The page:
THIS IS MARIE.

She could spill most of my secrets, I’ve known her since we were kids, but she won’t, and that’s just one of many reasons I love her. Another is her unwavering commitment to following her passions and sharing her gifts with the world – and that’s the focus of this interview. Get ready to hear about sustainable living, maintaining a love for life, founding a charity in your twenties, and most importantly, the advantages of a horse-sized duck!

Marie, I’m going to dive right in, apart from your alarm and a cup of coffee, what is it that gets you up in the morning?

My daughter who’s sitting beside me says ‘me’ and she’s right! My family’s a big reason for getting up in the morning. But the other thing that motivates me is the thought of making a difference in the world, whether that’s through my paid job (Marie works as a fundraiser for a charity helping people with disabilities to create a more inclusive world) or the things I do in my spare time like trying to live sustainably and being a trustee for The SEED Project.

Yes! Let’s talk about The SEED Project. This is a charity that helps Zimbabwean communities out of poverty and you and your Zimbabwean husband founded it in your twenties. How did that all come about? It feels like a big deal.

It was, but it didn’t feel like it at the time, mainly because we had no idea what it would all involve, and I’m grateful for that, or it might have put us off! We were young, adventurous and passionate with a really strong belief in what we were doing. And I think that’s the key – it’s amazing how many obstacles you can overcome with that kind of conviction. But we were also lucky in that we had a lot of help from family, friends and volunteers, both in Zimbabwe and in the UK.

Had you always wanted to work in the charity sector? Was it something you thought about as a child?

Not in a paid capacity. At school and university I followed my interests, rather than any career plan. I didn’t know what I wanted to do for a living. But I’d been fundraising and volunteering for charities since I was a child so I’m really glad I’ve been able to make a career of it.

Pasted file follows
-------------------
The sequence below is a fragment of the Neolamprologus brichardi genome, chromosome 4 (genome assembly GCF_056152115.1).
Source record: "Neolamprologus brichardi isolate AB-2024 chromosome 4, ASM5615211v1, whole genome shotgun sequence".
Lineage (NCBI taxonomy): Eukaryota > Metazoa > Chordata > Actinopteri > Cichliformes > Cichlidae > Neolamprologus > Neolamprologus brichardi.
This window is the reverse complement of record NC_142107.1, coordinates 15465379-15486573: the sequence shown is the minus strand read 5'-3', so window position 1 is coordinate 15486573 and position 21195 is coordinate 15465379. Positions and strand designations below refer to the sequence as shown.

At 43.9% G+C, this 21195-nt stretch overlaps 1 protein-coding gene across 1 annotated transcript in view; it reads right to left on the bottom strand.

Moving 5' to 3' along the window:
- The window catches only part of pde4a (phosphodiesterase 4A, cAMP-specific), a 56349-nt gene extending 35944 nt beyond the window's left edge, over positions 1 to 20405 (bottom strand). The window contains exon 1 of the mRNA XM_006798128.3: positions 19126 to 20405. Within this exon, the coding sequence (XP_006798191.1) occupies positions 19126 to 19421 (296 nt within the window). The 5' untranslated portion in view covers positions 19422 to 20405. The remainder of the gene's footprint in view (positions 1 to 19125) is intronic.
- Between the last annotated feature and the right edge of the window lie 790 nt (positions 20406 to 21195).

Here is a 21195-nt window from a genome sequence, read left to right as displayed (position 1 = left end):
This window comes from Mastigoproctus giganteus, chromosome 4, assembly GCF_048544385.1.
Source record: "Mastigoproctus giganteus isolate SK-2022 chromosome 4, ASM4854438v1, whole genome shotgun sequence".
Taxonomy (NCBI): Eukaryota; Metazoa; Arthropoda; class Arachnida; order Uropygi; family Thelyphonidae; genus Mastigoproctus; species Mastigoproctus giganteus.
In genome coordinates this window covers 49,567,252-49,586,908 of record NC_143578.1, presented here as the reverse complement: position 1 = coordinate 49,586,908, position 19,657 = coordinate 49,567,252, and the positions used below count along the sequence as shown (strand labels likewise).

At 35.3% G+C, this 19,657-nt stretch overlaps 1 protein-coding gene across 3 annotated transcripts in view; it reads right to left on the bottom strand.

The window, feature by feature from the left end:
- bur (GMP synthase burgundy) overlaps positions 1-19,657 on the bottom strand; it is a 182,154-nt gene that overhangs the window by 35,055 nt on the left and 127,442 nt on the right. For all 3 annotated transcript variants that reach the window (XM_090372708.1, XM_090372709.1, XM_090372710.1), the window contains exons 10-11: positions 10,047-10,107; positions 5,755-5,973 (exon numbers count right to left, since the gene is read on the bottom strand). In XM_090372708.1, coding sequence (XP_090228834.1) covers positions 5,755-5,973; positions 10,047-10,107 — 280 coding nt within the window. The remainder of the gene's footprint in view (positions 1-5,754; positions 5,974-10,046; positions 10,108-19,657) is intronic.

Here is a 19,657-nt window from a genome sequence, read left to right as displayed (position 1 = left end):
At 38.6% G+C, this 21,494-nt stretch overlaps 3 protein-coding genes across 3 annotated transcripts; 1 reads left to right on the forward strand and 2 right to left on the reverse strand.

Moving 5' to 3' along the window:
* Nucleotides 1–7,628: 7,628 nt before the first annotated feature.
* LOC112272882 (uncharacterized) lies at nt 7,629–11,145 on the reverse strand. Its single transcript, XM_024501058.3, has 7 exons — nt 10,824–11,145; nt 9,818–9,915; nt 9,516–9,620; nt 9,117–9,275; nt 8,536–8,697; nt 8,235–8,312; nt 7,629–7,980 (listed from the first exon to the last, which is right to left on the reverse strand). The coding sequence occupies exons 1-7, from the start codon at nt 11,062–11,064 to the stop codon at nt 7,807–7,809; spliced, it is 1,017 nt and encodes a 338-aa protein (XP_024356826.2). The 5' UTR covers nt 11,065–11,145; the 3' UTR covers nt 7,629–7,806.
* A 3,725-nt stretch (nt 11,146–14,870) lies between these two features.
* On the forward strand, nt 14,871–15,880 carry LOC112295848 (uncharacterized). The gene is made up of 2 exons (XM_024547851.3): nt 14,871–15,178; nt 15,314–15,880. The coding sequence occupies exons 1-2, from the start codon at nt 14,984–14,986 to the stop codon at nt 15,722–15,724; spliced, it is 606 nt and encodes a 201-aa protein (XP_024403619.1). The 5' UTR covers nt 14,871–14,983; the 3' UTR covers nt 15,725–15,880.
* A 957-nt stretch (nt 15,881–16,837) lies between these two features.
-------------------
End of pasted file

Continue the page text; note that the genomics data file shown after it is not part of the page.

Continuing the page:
You’re really committed to using your gifts in a way that benefits our collective wellbeing. Is this connected to your passion for sustainable living?

Definitely. We’ve only got one planet and if we don’t change how we’re living it’s going to be disastrous. I think it can be hard to see the effects of climate change in high income countries – at least for the moment – but in Africa it’s pretty easy to see how increasingly erratic weather patterns affect people. When your livelihood depends on what comes out of the ground and then fails for that year – that’s catastrophic.

What earth-friendly lifestyle changes have you made over the years?

It might be my personality but I feel like I’ve only just touched the tip of the iceberg of what I can do. That said recycling and waste reduction are big ones for me and always have been. I hate waste and hold onto items for ages in the hope they can be reused – they nearly always can be! I’m lucky enough to live in Cambridge so I can cycle to get around, and I car-pool with colleagues to get to work out of town. I source my energy from suppliers that invest in renewable energy, and I vote for the parties and politicians most committed to addressing social and environmental causes. I’m making more effort to sign petitions and campaign for greener policies too.

What advice would you give someone wanting to adopt a more sustainable lifestyle?

Just start somewhere. It’s easy to think you’re not going to make enough of a difference, but it really is true that every little helps. And also, when you start off with what’s doable for you in your particular situation, you’ll be more likely to succeed, which will make you feel good, spurring you on to do more. I recently swapped my toilet paper and toothpaste to more eco-friendly alternatives and just the act of placing the order lifted my mood. It was even better when the items arrived!

The other thing I’d say is don’t let perfection be the enemy of good. Yes, a bamboo toothbrush isn’t perfect – it might have nylon bristles – but it’s still much better than one with a plastic handle. Same with meat – if you don’t think you can cut it out completely, start with something like Meat Free Monday. Reduction is always going to be better than no change at all.

How do you avoid burn out and maintain a love for life?

Taking care of myself and doing stuff I enjoy is really important. One of my favourite activities is singing. I’m a member of a community choir which I love. The music is really uplifting and it’s great for socialising too so it ticks all the boxes! Getting out into nature is also a priority for me, as is making sure I’m spending quality time with friends.

And finally, courtesy of my kids, would you rather be chased by a hundred duck-sized horses or one horse-sized duck?

Ooh definitely one horse sized duck.

Wow! That was a fast response! Why do you say that?

A large waddling duck would move pretty slowly so I reckon I could outrun it. Failing that I could squeeze through a gap he or she couldn’t get through!

Well I definitely can’t argue with that! Thanks, Marie 👍

Find out more about The SEED Project at www.seed-project.org.